Turning twenty-something means learning lots of life lessons. We’ve talked about everything on the website, from love to health to work, but now it’s time to talk about budgeting. The B word is a scary but necessary part of growing up. Now’s the time to make sure you’re being frugal with your finances, and saving as much as possible so you can move out and move on.
The key to budgeting is making it part of your every day life. People who don’t budget are the ones that end up starving themselves for a month so they can pay their bills – something that can be easily avoided if you start budgeting early on.
It sounds scary, but with a bit of preparation, is easy as pie and the benefits are huge!
1. Know Where Your Money Is Going
You might not think that you spend a lot at the moment, especially if you’re still living at home or are still using college loans to get by. But every twenty-something is a guaranteed spender. The most vital part of starting to budget is looking back over your list of expenses and realising what kind of a spender you are.
Most banks will let you print out paper copies of your bank statements, which is really handy for highlighting. If you can’t do this, get it up online and on a separate piece of paper write out briefly what your statement says. Split your spending into two sections: necessary and trivial.
Necessary items are things like rent, car insurance, food shops, internet, travel costs, phone bills (as long as they’re your agreed monthly cost and you haven’t been overspending).
Trivial items are things like clothes, shoes, make up, meals out, coffee – basically anything that you don’t need to live or use to get to work!
This seems like a scary exercise, and it will make you feel guilty for a while, but it’s absolutely essential for seeing where you’re spending most of your money. You’ll be amazed how much a few coffees a day adds up over the course of a year, or what you spent on that dress that you’ve never worn. Most people will see their money going in one particular direction. You might not shop a lot, but if you eat out every night, there’s one clear place where you can start to cut down.
2. Be Realistic About What You Can Live Without
Now that you’ve fessed up to what you’ve been spending, you can start to think seriously about where you can begin to budget. It’s important to be realistic. I’m not telling you that you can’t go out for lunch or stop for coffee or that you can only buy one pair of jeans a year. Life isn’t worth living without a few small joys! Budgeting isn’t about spending nothing – it’s about knowing what your means are and not living beyond them.
With your money all laid out in front of you, you can see what you tend to spend on. Now it’s time to negotiate with yourself. If you really feel like you can’t live without your morning coffee, but could probably make lunch three days a week instead of buying it, you’ve made a compromise. There are endless tiny ways you can begin to save money, without preventing yourself from doing too much. Planning ahead is key – book taxis in advance or online for better deals, call clubs and gigs to see if they’re offering discounts on group entry and look up local restaurants to see what lunch offers they have running.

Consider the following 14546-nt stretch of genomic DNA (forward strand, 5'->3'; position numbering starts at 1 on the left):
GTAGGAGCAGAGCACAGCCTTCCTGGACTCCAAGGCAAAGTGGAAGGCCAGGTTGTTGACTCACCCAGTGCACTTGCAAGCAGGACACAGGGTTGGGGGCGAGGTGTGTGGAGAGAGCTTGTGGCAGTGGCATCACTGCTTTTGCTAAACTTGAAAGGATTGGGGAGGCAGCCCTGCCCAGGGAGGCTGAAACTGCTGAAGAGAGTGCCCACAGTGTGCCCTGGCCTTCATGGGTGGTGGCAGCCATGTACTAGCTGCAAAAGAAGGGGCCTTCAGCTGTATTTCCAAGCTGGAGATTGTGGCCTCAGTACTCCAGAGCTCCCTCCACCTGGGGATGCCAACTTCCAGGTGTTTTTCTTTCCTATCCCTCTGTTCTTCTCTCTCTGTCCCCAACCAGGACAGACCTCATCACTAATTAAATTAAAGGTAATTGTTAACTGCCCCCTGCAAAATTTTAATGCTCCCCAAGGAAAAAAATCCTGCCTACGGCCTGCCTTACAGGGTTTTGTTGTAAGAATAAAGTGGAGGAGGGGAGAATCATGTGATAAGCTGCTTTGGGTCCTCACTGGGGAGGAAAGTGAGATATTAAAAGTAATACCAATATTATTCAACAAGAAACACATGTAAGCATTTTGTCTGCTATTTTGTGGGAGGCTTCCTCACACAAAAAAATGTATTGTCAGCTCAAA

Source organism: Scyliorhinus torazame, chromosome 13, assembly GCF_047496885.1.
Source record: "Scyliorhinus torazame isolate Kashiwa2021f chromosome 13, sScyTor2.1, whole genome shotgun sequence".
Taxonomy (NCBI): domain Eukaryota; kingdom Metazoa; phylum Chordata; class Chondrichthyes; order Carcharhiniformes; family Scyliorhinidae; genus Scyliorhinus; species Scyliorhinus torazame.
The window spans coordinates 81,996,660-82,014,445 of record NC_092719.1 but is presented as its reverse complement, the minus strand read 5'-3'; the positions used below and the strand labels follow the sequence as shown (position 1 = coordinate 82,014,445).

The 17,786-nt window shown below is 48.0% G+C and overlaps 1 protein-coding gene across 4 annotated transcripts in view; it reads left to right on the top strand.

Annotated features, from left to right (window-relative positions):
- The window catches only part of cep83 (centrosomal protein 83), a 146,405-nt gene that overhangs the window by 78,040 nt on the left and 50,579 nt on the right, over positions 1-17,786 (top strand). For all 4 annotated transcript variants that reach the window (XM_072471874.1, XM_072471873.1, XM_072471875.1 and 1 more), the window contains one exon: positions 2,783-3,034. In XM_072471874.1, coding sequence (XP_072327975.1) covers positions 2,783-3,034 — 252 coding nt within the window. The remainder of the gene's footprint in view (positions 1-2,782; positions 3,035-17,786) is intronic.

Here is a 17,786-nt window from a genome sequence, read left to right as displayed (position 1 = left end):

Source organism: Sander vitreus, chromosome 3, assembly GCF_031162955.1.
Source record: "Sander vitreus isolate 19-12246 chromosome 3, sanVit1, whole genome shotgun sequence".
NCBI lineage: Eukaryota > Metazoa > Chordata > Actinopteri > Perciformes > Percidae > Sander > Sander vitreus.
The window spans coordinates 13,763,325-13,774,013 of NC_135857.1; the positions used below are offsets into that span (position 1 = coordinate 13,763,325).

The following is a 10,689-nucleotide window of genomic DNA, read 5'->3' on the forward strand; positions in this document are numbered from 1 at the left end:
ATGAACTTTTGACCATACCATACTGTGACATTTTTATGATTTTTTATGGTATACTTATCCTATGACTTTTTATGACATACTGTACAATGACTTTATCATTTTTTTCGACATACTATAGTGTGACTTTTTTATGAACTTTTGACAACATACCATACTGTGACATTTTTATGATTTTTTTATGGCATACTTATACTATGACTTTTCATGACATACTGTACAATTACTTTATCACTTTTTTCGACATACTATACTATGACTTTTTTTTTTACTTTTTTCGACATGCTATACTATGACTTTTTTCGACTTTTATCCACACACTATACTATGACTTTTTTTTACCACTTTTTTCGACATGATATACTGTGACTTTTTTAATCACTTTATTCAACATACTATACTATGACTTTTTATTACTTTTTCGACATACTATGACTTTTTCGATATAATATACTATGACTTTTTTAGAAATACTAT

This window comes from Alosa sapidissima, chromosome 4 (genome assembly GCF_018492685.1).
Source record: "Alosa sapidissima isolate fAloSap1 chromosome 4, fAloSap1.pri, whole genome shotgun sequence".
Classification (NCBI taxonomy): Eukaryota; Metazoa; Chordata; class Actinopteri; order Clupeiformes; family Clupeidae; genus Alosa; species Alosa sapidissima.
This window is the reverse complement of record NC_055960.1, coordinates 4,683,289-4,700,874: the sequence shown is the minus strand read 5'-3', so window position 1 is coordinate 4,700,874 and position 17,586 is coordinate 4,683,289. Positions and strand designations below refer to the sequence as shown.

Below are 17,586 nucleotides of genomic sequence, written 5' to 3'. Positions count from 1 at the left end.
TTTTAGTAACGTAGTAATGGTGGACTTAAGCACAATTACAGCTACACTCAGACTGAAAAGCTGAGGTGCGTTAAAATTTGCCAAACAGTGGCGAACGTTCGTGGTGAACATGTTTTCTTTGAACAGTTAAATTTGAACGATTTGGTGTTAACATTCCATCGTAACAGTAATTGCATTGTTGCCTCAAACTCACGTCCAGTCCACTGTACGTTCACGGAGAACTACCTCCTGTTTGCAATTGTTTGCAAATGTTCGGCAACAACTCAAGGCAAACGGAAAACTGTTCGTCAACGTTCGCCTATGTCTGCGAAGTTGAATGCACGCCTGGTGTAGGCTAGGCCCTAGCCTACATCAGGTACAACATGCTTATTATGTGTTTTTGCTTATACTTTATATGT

Just make sure you’re having an honest conversation with yourself about money. – “Okay, I really want these shoes, but I can’t afford them right now. But if I don’t eat out for the next two weeks, I’ll have saved enough to buy them.”
3. Know Where It’s Coming From, Know Where It’s Going
Everything we’ve talked about so far is completely pointless if you don’t actually have a budget. Budgeting can be hard if you’re a student or just starting out and not earning much (or anything!) but everyone has to know where their money is coming from and where it’s going.
Whether you have a loan, savings or your parents are helping you out, you can map out some kind of plan that will keep your spending on track. Give yourself a maximum spending limit a week, based on your needs, and keep track of what you spend during the week. I’ll try to give you a quick example of my own budget for this summer:
Journalism training course x 9 weeks = $6,000
Rent in the city x 9 weeks = $3,000
Public transport to and from the offices = $128
Food and social allowance = $50 a week = $450
I’ve given myself a $10,000 budget for my vocational training this summer, including my accommodation, travel costs and food and social spending. I’ve estimated the maximum I’d think I’d spend each week during the nine week course, but each week will vary and some will be less or more. It’s important to give yourself a bit of room to breathe and manoeveur, so you don’t feel guilty if the budget bends a little.
4. Save Now, Enjoy Tomorrow
Budgeting is the best way for young people to get themselves on track with money. A lot of us won’t have a direct income, but if you can be smart with a student loan or your parent’s money, you’ll be well set up for when you start earning for yourself.
Forgiving yourself is essential with any budget, at any point in your life. Some months, things just won’t work out, and you’ll have to spend a little more here and there. Don’t beat yourself up about it – just assess where the money went, and where you can save a little extra in coming weeks.
It’s also important not to feel like you have to spend to the limits of your budget – if you’re nearing the end of the week/month and you have some money leftover, do not make it rain. Put the money aside or into a savings account and let that grow. You will always be grateful to have some extra savings in life. Just think – every pair of shoes you don’t buy today will only add up to an even better pair in the future!